Newswise — Scientists have found a novel way to prevent pesky magnetic bubbles in plasma from interfering with fusion reactions – delivering a potential way to improve the performance of fusion energy devices. And it comes from managing radio frequency (RF) waves to stabilize the magnetic bubbles, which can expand and create disruptions that can limit the performance of ITER, the international facility under construction in France to demonstrate the feasibility of fusion power.
Researchers at the U.S. Department of Energy’s (DOE) Princeton Plasma Physics Laboratory (PPPL) have developed the new model for controlling these magnetic bubbles, or islands. The novel method modifies the standard technique of steadily depositing radio (RF) rays into the plasma to stabilize the islands — a technique that proves inefficient when the width of an island is small compared with the characteristic size of the region over which the RF ray deposits its power.
This region denotes the “damping length,” the area over which the RF power would typically be deposited in the absence of any nonlinear feedback. The effectiveness of the RF power can be greatly reduced when the size of the region is greater than the width of the island — a condition called “low-damping” — as much of the power then leaks from the island.
Tokamaks, doughnut-shaped fusion facilities that can experience such problems, are the most widely used devices by scientists around the world who seek to produce and control fusion reactions to provide a virtually inexhaustible supply of safe and clean power to generate electricity. Such reactions combine light elements in the form of plasma — the state of matter composed of free electrons and atomic nuclei that makes up 99 percent of the visible universe — to generate the massive amounts of energy that drives the sun and stars.
Overcoming the problem
The new model predicts that depositing the rays in pulses rather than steady state streams can overcome the leakage problem, said Suying Jin, a graduate student in the Princeton Program in Plasma Physics based at PPPL and lead author of a paper that describes the method in Physics of Plasmas. “Pulsing also can achieve increased stabilization in high-damping cases for the same average power,” she said.
For this process to work, “the pulsing must be done at a rate that is neither too fast nor too slow,” she said. “This sweet spot should be consistent with the rate that heat dissipates from the island through diffusion.”
The new model draws upon past work by Jin’s co-authors and advisors Allan Reiman, a Distinguished Research Fellow at PPPL, and Professor Nat Fisch, director of the Program in Plasma Physics at Princeton University and associate director for academic affairs at PPPL. Their research provides the nonlinear framework for the study of RF power deposition to stabilize magnetic islands.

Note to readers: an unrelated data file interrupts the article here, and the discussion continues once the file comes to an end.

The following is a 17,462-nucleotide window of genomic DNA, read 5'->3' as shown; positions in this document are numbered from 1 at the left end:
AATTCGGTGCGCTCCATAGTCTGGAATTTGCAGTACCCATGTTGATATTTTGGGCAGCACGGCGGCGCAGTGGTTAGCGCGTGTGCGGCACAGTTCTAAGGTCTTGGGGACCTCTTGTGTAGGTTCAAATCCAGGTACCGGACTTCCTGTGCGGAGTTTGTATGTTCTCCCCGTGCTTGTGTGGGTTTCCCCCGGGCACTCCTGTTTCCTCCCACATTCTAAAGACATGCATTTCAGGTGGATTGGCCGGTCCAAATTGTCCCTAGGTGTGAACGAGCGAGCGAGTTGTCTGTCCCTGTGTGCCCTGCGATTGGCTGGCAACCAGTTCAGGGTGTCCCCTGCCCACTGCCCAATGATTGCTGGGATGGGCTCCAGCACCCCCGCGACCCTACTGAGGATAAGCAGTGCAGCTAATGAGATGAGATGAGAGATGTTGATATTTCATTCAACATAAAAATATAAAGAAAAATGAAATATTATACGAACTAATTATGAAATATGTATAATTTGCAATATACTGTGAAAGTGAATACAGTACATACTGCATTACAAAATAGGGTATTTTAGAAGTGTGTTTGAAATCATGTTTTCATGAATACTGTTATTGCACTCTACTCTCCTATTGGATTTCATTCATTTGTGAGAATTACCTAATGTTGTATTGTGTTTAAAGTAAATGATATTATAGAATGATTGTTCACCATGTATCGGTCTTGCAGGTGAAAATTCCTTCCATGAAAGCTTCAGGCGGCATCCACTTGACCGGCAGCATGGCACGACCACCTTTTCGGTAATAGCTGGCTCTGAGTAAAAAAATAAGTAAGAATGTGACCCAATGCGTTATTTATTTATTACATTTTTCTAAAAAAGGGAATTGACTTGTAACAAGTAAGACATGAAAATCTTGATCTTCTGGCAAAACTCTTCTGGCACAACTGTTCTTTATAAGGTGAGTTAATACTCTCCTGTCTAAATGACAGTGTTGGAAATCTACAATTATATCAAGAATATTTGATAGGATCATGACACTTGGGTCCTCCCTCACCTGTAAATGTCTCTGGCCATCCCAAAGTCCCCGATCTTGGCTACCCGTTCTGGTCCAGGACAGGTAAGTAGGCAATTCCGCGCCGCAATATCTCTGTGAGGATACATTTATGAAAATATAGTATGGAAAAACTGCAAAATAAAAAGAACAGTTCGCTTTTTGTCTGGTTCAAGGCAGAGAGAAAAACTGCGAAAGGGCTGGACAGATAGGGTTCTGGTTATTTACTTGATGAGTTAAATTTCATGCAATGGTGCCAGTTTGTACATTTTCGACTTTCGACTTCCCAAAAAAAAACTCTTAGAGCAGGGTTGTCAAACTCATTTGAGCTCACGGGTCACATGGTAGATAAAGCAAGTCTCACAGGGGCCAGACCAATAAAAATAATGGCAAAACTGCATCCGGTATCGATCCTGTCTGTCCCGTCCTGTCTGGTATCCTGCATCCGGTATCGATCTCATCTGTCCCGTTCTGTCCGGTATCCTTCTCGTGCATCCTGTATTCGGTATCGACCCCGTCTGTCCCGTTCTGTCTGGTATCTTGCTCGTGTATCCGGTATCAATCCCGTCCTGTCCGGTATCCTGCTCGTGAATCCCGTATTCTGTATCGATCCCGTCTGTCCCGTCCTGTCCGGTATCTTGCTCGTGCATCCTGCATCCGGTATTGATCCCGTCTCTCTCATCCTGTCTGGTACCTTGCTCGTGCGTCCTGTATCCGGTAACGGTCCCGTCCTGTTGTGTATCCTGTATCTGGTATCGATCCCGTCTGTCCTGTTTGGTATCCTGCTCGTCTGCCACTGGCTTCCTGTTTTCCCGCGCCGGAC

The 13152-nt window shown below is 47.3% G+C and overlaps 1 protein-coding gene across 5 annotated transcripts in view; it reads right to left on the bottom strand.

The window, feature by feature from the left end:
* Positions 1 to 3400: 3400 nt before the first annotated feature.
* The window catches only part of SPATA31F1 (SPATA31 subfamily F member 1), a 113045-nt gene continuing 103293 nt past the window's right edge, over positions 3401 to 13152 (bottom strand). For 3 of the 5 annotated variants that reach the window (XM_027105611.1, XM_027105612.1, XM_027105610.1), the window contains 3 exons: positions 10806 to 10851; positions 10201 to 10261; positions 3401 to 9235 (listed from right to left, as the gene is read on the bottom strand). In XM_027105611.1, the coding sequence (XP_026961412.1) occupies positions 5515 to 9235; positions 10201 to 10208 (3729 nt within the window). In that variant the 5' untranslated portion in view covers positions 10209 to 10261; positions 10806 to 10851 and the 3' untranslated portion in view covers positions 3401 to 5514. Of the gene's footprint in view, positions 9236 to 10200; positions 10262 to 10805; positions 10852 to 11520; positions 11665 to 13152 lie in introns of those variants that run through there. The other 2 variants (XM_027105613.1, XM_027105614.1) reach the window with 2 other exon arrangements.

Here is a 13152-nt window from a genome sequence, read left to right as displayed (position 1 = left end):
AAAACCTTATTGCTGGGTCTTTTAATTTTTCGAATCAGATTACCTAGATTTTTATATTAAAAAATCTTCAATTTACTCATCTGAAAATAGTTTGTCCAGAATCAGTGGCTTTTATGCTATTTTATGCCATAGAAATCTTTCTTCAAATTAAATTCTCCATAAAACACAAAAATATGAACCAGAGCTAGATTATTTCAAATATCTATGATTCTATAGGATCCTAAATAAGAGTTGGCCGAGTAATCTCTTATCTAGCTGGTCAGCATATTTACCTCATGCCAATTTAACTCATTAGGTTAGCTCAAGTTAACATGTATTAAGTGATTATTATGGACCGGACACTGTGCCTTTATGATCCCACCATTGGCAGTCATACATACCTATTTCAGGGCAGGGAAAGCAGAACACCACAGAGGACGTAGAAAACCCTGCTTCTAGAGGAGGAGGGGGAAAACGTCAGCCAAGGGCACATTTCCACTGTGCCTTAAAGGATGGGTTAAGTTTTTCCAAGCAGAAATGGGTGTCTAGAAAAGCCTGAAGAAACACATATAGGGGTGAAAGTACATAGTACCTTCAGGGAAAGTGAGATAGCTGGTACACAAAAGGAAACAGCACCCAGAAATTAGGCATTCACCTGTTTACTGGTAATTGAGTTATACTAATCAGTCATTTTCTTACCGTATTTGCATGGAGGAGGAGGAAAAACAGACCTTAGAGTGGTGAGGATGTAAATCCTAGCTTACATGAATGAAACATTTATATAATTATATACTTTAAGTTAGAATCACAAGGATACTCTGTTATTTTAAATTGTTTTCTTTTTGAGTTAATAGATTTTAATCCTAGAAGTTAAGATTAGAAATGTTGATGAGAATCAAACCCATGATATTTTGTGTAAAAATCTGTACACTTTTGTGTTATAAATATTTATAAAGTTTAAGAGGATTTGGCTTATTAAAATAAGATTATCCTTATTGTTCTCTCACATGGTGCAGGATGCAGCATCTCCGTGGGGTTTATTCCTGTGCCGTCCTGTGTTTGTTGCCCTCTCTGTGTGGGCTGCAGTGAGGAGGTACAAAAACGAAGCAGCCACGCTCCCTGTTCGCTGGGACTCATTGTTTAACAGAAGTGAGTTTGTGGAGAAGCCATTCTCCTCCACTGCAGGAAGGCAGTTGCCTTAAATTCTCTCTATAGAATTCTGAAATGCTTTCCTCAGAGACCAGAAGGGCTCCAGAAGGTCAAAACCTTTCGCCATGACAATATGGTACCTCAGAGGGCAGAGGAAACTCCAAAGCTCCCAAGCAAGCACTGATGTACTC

“The significance of Suying’s work,” Reiman said, “is that it expands considerably the tools that can be brought to bear on what is now recognized as perhaps the key problem confronting economical fusion using the tokamak approach. Tokamaks are plagued by these naturally arising and unstable islands, which lead to disastrous and sudden loss of the plasma.”
Added Fisch: “Suying’s work not only suggests new control methodologies; her identification of these newly predicted effects may force us to re-evaluate past experimental findings in which these effects might have played an unappreciated role. Her work now motivates specific experiments that could clarify the mechanisms at play and point to exactly how best to control these disastrous instabilities.”
The original model of RF deposition showed that it raises the temperature and drives current in the center of an island to keep it from growing. Nonlinear feedback then kicks in between the power deposition and changes in the temperature of the island that allows for greatly improved stabilization. Governing these temperature changes is the diffusion of heat from the plasma at the edge of the island.
However, in high-damping regimes, where the damping length is smaller than the size of the island, this same nonlinear effect can create a problem called “shadowing” during steady state deposition that causes the RF ray to run out of power before it reaches the center of the island.
“We first looked into pulsed RF schemes to solve the shadowing problem,” Jin said. “However, it turned out that in high-damping regimes nonlinear feedback actually causes pulsing to exacerbate shadowing, and the ray runs out of power even sooner. So we flipped the problem around and found that the nonlinear effect can then cause pulsing to reduce the power leaking out of the island in low-damping scenarios.”
These predicted trends lend themselves naturally to experimental verification, Jin said. “Such experiments,” she noted, “would aim to show that pulsing increases the temperature of an island until optimum plasma stabilization is reached.”
Funding for this research comes from the DOE Office of Science.
PPPL, on Princeton University's Forrestal Campus in Plainsboro, N.J., is devoted to creating new knowledge about the physics of plasmas — ultra-hot, charged gases — and to developing practical solutions for the creation of fusion energy. The Laboratory is managed by the University for the U.S. Department of Energy’s Office of Science, which is the single largest supporter of basic research in the physical sciences in the United States and is working to address some of the most pressing challenges of our time. For more information, visit energy.gov/science.